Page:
71206Nomenclature of the botanical sort was so much simpler back when we studied it back in the 1980s. It was intended to be like that. It was how the various specie of plants were identified and classified. There were certain rules that simply made sense. After ‘family’, plants were classified into general ‘genera’, and then further classified into specific ‘specie’. Some specie were further classified into ‘varieties’ and ‘cultivars’. (Cultivars are simply ‘cultivated varieties’ that need to be perpetuated by cloning because they are too genetically unstable to be true-to-type from seed.)

The genus name is always first. The species name is always second. Because they are Latin, they should be italicized. Any variety or cultivar names are last, not italicized, and in semi-quotations.

Back in the 1980s, there were a few specie that did not quite fit into such neat classification. Intergeneric hybrids (between two parents of different genera) were designated by an ‘X’ before the genus name, such as X Fatshedera lizei, which is a hybrid between Fatsia japonica and Hedera helix. Interspecific hybrids (between twp parents of different specie) were designated by an ‘X’ before the species name, such as Platanus X acerifolia, which is a hybrid between two different specie of the same genus of Platanus. Then there are different species that hybridize freely, but are still designated as separate specie, such as Washingtonia robusta and Washingtonia filifera, but that is another story.

Nowadays, with so much weirdly promiscuous breeding, it is difficult to know what specie or even genera some of the modern varieties and cultivars fit into. Consequently, species names are often omitted, and genus names are sometimes changed. It is getting difficult to know the differences between the two formerly distinct genera of Gaillardia and Rudbekia.

What is even sillier is that all this is happening while ‘sustainability’ and gardening for ‘bees’ are such fads. Weirdly bred specie . . . or whatever they are, are likely unable produce viable seed, so are just the opposite of sustainable. They only sustain their own marketability by ensuring the need for replacement. Some make no pollen for the bees that visit the flowers expecting to find some. Some make pollen of questionable nutritional value, or serve it in complicated flowers that might be difficult for bees to navigate.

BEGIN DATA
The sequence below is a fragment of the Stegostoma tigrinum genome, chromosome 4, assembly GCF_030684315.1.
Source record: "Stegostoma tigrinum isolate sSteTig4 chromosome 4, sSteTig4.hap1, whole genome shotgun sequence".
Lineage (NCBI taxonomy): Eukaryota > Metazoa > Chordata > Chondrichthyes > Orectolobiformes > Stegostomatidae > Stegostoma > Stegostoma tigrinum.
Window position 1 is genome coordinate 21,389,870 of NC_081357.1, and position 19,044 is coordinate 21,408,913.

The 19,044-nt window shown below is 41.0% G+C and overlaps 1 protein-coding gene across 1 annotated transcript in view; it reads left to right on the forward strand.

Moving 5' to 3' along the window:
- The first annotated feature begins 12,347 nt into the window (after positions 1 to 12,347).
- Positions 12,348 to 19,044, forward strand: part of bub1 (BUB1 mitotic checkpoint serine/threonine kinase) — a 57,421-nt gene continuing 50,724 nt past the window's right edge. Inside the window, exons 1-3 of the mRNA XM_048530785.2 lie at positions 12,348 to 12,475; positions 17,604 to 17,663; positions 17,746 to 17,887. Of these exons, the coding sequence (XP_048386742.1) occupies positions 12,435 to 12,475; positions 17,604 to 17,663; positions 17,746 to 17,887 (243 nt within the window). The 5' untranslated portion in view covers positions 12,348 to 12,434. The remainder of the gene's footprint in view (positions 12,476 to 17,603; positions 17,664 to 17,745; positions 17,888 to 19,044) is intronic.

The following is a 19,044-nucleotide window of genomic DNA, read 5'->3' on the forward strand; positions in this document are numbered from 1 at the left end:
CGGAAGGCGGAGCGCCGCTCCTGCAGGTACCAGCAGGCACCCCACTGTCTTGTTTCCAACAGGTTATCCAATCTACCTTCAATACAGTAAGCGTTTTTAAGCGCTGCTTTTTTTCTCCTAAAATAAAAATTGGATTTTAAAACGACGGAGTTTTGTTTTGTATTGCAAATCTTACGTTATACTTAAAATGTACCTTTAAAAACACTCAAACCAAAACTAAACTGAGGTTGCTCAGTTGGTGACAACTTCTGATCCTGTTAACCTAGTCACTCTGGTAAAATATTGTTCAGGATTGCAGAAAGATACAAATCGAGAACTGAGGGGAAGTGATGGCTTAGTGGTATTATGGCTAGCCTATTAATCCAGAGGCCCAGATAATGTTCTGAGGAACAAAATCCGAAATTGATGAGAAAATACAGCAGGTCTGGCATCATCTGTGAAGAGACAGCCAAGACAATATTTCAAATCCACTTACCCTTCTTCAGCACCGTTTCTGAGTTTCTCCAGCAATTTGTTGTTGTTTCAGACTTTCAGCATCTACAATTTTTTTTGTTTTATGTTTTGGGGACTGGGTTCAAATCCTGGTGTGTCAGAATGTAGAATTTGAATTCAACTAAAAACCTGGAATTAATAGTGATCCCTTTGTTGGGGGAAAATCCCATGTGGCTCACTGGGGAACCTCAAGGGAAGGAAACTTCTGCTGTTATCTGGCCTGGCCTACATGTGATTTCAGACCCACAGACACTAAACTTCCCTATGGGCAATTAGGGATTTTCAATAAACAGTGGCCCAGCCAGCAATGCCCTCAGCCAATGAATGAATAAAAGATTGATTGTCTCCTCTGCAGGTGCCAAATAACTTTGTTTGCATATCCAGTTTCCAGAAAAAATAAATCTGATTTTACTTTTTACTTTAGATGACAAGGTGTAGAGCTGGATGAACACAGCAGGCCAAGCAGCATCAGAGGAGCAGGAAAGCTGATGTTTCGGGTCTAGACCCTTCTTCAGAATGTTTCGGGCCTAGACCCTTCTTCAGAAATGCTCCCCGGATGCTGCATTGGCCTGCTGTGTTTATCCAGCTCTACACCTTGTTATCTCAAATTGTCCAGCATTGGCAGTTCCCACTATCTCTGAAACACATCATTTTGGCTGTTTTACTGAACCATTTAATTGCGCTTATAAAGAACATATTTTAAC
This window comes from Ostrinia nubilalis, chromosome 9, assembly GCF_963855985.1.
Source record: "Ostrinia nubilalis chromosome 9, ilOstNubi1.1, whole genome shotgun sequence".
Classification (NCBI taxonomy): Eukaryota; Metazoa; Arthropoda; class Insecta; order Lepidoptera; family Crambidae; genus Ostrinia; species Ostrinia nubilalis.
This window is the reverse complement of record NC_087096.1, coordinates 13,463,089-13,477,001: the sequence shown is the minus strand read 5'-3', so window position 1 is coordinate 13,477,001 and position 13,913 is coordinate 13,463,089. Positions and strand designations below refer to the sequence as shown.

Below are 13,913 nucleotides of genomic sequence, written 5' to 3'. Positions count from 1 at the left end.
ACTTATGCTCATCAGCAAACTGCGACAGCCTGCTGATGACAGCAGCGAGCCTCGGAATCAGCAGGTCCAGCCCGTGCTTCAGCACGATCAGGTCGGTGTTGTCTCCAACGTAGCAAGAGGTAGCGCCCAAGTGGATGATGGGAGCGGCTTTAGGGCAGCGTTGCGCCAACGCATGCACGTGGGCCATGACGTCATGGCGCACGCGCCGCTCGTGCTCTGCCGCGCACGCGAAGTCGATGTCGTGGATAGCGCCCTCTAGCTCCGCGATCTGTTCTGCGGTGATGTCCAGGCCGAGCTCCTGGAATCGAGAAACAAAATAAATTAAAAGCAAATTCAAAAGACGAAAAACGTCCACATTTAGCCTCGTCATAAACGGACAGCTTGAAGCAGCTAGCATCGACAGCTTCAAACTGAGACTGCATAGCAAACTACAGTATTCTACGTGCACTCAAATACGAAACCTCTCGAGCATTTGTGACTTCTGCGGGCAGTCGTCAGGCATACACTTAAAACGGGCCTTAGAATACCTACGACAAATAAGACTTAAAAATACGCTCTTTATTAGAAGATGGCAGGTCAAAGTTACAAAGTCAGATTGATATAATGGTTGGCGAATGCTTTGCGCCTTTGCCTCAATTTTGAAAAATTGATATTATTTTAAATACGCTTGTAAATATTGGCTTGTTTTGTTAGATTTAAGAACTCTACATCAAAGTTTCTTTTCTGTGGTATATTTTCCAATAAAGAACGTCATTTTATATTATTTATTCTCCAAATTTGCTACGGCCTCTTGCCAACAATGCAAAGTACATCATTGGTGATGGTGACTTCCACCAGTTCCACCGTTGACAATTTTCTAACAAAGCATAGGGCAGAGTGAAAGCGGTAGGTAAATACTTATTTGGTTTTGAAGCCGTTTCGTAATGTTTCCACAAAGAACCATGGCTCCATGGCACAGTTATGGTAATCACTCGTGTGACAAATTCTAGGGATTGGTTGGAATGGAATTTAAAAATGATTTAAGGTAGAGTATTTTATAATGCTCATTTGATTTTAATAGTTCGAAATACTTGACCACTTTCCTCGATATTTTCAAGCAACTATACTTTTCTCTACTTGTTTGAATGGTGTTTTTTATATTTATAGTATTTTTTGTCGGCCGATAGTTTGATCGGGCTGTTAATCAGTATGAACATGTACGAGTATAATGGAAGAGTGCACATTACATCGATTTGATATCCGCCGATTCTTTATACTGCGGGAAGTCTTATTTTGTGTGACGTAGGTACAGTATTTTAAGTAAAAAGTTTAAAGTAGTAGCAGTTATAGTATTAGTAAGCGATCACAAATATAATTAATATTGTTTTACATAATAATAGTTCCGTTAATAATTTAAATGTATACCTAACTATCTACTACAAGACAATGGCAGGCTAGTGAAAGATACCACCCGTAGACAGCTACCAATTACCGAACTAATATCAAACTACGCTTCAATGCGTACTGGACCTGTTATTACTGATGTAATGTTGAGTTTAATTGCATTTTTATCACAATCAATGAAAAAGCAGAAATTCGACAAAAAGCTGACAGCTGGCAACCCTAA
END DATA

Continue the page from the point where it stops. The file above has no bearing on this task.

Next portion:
There certainly are advantages to simplicity.71129

Apologies for the delay of posting ‘Horridculture’, which is normally posted on Wednesday. I was unable to write, so advanced the article that was intended for today to Wednesday, and finished writing this rant for today.

10 thoughts on “Horridculture – Promiscuity

  1. I only recently learned about the problems insects can have when confronted with highly bred plants that provide little or no nutrition. It certainly helps to emphasize the importance of native plants in gardens and landscaping, and the preference among many for the term “wildscaping.”

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    1. This does not likely contribute significantly to the decline of bees, because the overly bred plants are confined to home gardening and landscapes. They do not naturalize and escape into the wild because they are so weak, and many are sterile. They are only harmful to colonies that rely too much on such flowers, and such colonies are rare. Most bee colonies visit a very broad range of hosts. Nonetheless, they are certainly not benefiting the bees. Except for their temporary beauty, they are not an asset to the environment.

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  2. This is where having fruits and veggies in the garden can be beneficial, not just to ourselves, but the various pollinators. You can’t get them without pollen-laden flowers! This is also where letting plants just do their thing and not being so worried about tidiness can help, too. Many flowers will produce seeds or attract other insects that can then feed the birds later on.

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    1. Even fruits and vegetables get bred extensively, although such breeding is more limited. The are, of course, no use if they can not make fruit. I suppose that with some of the ‘true’ vegetables (those that are not really fruits) genetic stability is not such a concern. Cabbage is still cabbage, even if it can not make seed. Fortunately, those who enjoy growing fruits and vegetables tend to prefer the more genetically stable sorts that are not so ridiculously bred.


  3. Cimicifuga has been changed to Actea, Gillenia has been changed to Porteranthus, and you certainly wouldn’t want to be in the business of selling asters…holy cow! Stubborn as we are here, we will continue to refer to Cimicifuga racemosa as is, there is no plant taxonomist living next door, so we are probably safe. We do refer to the plants we grow by their botanical (Latin) name and seldom use common names, there are just too many plants that are botanically different but share a common name, as you well know. With several species within a genus (Polygonatum an example)being desirable and offered here, we most certainly rely on Latin classification.

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